The entire visualization process will stay fresh in my mind for days and I put some of those mental pictures onto paper today by drawing the lines of that Hawaiian sailing canoe that kept me awake for a couple of hours in the middle of last night.

Hawaiian Canoes on Flickr

I will never forget this very sunny day of May 13th 1995, en route from Mililani to Honolulu to visit the various Pacific Rim canoes that were meeting on Oahu and mooring on Pier 36, also called The Keehi canoe lagoon.

It was an exciting day as I was very conscious that such a gathering of various type voyaging canoes in one single place may not happen that soon again, maybe for the duration of an entire generation.

I felt that there was a unique occasion to take photos of all those canoes, in particular to take pictures of the construction, lashing and rigging of each one of them so that when the time comes that a next generation or group of people wants to build the same type of canoes, they will not again have to figure out how those vessels were built and assembled. Indeed, some of those proud canoes will end up bowing their prow on a sandy beach and slowly go to waste in the burning sun of the Pacific. All that will be left is some photographic documentation of their construction and ensuing epic voyages across and beyond the Polynesian Triangle.

I remember meeting Ben Finney at the Pier, in my eyes the real hero of that fascinating story called “HOKULE’A”. Ben Finney’s book “Hokule’a, the way to Tahiti” was the inspiration for my very first scale model of the double hulled voyaging canoe. Ben explained to me the origin and signification of the prow ornaments on the Te’Aurere canoe while I was taking pictures of it. Crew members of the Hawai’iloa invited me on deck and let me take pictures and measurements, while others, on the Makali’I took down the mast.

I shot 6 rolls of film negatives that day and when I came home placed them all into a box with the intention to have it developed within a few days. Days became months and month’s years. Some 13 years later I finally had those negatives developed and their photos are now on Flickr for everybody to see and study.

Writer's block

A famous author said that having a writer’s block is either when one is thinking to much of himself or when having nothing to say about oneself!

My reason for not writing here, lately, had more to do with what was happening on the political front of our country. You see, having to make a living during day time, I could not wait to sit in front of the TV at the end of each day to listen to what all those political pundits and so called experts had to say about some politicians and other political pundits and experts. Actually I have to admit I let myself be indoctrinated, brain washed, lied to, made to hope, to curse, clap my hands, stand up and cheer, and so, no wonder I very quickly ended up with a total writer’s block, feels like a kind of a hangover by the way, unable to even write a check to cover the gas bill...

The party is half way over…and the big mesmerizing speeches are already part of history. Its time to resume my work and write my own humble little stories.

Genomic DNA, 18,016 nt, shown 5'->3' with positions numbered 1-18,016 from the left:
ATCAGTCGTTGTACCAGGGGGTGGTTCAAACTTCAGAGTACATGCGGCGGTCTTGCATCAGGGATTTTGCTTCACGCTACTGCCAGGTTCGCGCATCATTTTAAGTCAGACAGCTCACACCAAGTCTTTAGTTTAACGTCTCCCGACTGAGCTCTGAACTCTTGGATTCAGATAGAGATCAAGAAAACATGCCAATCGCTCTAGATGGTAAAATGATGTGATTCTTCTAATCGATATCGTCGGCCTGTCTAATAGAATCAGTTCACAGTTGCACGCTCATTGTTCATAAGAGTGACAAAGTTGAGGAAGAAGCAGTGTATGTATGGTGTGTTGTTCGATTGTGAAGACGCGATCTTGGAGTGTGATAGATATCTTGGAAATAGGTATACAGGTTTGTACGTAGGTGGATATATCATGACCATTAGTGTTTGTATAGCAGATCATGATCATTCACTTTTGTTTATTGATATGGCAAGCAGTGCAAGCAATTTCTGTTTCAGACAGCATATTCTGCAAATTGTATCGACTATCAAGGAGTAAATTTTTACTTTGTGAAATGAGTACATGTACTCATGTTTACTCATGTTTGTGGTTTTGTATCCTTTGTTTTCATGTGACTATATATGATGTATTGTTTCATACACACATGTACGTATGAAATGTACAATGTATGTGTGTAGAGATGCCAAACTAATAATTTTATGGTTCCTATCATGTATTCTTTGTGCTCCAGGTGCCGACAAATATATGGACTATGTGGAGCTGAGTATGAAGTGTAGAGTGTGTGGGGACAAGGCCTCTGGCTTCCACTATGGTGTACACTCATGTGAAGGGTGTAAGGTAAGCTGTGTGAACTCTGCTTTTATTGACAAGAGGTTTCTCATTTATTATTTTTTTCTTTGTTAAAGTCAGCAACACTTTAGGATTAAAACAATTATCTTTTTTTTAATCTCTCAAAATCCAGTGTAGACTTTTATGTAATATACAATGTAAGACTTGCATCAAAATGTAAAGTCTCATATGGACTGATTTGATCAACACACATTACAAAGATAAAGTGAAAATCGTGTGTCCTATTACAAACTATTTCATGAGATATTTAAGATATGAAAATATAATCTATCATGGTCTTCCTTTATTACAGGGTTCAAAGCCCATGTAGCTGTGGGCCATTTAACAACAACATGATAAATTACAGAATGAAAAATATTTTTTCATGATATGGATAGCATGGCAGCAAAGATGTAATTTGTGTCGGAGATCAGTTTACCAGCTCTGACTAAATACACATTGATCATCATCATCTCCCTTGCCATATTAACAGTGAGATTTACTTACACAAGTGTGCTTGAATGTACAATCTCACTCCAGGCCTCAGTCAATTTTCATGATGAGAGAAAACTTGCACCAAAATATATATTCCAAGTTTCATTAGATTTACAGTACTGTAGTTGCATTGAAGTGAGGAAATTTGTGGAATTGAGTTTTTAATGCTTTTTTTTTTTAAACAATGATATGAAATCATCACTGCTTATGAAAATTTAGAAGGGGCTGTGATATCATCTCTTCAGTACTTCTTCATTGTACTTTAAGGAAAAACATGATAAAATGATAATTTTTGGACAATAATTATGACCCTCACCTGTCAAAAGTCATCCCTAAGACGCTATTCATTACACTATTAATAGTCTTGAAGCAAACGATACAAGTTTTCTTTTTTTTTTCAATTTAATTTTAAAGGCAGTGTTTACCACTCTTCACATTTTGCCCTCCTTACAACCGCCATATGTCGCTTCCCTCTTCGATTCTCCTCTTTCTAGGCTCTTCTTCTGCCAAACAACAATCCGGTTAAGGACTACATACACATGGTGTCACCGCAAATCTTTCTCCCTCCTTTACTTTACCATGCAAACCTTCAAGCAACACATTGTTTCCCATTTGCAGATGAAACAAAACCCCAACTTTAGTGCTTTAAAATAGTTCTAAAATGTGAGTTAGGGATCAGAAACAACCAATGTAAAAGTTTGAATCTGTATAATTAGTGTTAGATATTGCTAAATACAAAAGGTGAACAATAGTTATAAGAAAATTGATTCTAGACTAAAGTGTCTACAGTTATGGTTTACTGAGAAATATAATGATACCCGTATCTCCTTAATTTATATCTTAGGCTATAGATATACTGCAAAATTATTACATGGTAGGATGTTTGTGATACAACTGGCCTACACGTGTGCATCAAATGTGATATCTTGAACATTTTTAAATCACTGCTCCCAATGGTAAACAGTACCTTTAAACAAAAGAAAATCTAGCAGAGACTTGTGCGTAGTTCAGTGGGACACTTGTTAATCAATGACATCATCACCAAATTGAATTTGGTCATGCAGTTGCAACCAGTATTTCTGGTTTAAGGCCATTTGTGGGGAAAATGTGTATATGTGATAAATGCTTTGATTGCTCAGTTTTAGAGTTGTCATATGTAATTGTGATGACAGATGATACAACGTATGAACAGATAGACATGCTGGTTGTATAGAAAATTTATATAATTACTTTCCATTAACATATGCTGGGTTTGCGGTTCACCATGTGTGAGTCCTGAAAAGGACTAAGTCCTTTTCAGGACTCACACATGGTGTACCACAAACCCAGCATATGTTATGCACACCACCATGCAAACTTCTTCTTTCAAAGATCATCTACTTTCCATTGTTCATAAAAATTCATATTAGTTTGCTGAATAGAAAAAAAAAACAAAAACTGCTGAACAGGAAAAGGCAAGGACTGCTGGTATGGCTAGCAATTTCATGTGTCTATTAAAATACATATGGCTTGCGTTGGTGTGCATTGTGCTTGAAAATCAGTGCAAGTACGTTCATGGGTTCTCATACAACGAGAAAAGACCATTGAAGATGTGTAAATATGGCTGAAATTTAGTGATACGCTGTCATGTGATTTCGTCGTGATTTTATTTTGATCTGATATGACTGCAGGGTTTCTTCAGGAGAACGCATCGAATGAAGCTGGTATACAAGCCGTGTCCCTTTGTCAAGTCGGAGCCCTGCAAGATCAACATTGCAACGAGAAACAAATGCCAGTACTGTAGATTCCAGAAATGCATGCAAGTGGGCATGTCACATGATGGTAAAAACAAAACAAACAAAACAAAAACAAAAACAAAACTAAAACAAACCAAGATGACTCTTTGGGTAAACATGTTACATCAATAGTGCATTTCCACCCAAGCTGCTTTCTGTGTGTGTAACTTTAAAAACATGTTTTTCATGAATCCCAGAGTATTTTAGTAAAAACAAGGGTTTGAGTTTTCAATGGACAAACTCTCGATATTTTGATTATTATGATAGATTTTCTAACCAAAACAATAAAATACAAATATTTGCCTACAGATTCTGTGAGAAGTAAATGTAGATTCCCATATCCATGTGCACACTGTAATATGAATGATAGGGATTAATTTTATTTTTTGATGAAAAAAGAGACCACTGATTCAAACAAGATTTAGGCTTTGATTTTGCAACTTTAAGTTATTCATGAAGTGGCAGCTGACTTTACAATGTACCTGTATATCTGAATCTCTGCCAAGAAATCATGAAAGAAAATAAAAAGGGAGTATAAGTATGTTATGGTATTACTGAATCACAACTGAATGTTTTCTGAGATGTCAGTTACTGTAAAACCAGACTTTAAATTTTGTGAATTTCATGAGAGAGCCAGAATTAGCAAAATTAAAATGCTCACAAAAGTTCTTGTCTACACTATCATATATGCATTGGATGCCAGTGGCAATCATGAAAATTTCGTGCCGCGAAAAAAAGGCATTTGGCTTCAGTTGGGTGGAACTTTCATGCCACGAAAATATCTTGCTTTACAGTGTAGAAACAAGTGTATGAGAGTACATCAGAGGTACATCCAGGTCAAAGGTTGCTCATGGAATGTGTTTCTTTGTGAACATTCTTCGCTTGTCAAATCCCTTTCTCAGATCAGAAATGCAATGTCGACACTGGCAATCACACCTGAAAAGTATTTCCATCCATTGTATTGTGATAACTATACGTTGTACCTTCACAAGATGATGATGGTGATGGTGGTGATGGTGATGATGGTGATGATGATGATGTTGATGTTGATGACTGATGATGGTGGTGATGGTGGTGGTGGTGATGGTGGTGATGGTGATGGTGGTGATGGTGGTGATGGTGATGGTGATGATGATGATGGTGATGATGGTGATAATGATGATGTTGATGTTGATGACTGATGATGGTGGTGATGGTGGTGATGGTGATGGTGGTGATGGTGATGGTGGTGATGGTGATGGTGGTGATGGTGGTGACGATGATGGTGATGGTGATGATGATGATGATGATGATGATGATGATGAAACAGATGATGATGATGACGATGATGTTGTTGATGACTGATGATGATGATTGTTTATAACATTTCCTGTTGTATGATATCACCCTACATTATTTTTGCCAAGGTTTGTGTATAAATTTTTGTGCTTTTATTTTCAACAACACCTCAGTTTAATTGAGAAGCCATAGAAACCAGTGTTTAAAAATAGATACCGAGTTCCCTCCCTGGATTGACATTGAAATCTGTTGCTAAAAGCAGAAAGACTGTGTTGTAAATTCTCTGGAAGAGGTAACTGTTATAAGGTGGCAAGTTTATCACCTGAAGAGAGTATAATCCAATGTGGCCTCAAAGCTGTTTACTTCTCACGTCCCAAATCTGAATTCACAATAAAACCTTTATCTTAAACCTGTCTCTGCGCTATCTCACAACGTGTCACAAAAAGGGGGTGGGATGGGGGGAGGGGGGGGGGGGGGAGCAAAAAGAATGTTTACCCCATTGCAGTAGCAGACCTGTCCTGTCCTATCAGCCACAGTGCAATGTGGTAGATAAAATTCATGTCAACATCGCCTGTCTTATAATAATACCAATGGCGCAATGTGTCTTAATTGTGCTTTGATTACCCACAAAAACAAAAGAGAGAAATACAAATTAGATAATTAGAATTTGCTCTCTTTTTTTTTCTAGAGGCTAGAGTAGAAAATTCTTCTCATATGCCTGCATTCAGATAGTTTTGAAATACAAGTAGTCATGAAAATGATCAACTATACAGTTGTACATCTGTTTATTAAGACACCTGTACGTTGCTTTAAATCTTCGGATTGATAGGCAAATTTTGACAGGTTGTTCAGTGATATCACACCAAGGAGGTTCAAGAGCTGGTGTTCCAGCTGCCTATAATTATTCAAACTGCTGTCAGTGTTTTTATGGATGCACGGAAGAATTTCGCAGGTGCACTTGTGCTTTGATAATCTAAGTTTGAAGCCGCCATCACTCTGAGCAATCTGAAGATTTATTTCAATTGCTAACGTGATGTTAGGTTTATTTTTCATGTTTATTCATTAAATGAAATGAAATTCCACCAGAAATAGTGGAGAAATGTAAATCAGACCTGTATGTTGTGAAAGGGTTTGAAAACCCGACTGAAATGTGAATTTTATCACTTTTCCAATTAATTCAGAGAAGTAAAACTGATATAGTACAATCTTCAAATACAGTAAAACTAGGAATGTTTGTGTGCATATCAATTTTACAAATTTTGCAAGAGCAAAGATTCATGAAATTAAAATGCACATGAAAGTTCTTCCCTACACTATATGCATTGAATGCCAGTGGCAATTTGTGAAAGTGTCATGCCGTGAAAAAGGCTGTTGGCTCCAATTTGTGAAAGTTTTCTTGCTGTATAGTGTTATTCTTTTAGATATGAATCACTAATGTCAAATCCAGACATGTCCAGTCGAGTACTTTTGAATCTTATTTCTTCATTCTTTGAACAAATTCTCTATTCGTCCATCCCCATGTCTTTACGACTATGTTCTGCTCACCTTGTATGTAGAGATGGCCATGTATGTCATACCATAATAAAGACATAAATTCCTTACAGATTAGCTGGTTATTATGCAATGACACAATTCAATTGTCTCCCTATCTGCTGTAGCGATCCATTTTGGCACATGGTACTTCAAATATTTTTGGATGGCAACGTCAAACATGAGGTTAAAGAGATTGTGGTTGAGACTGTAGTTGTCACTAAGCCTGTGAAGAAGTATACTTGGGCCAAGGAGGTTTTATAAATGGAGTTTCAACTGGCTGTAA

Day four and sail away..

Of course I always feel great satisfaction once I put the last touch on a model, but I am also very critical of my work. Maybe not noticeable to the layman, but I am unhappy with the width of the masts. They are not exactly to scale. Also, some of the rigging is not sufficiently stretched. To much pull on one side and it will hang loose on the other side, so I start to tighten the loose cordage only to loosen up the opposite rigging. The rigging is a real pain on such a small model and it takes hours and a ton of patience to do it. I sometimes wonder how I can do this nitty gritty stuff with my “carpenter” type hands.

Tomorrow the model will be crated, together with its base and showcase, and shipped to Maui.

Day 3

After my third day of working on this model, the deck and the mast steps were placed and I started to mount the railings. When ever it may enhance the beauty of a model, I like to use different type of exotic and indigenous color coordinated species of wood to build my canoes. So for example on this small Hokulea the deck is made out of curly Koa and curly Primavera, Noni for the railings and Macadamia for the big water guard, Tamarind for the manus.

Bart's saw mill

Once upon a time there was a beautiful, although unkept , nursery right behind the white fence you see in the enclosed picture. Actually there was no fence those days, alongside H2 freeway, only those Koa Formosa trees. Various species of palm trees and some indigenous plants used to grow in this nursery. Wild boars loved to roam and forage in it, not for palm tree roots or seeds, but for the many passion fruits that grew around the vinery. Behind the houses that are there now used to be Bart P. sawmill and I vividly remember the many logs of Eucalyptus Robusta Bart used to store and mill at this place. The sawmill has gone and so the passion fruits. The boars made space for the people to move in but they are not gone, I can still spot them, sometimes 6 to 8 at a time, foraging for fallen mango fruits.

Connecting the hulls

Day 2 of making the small 12″ Hokulea model. Certainly the most tricky and time consuming step in building this small model is connecting the 2 carved hulls with their wimsy small beams at their precise intervalles. Honestly I hate to do it. One would need kids hands, everything is so small and pieces tend to fly away at the slightest interference. But once all this is done, its time to place the gunnels and the hull to hull spreaders. After that its plain sailing so to speak although I still need to assemble or place more than 100 little components to call it Hokulea, and each little individual component needs to be cut, shaped, sanded and lacquered before it can be place on the model.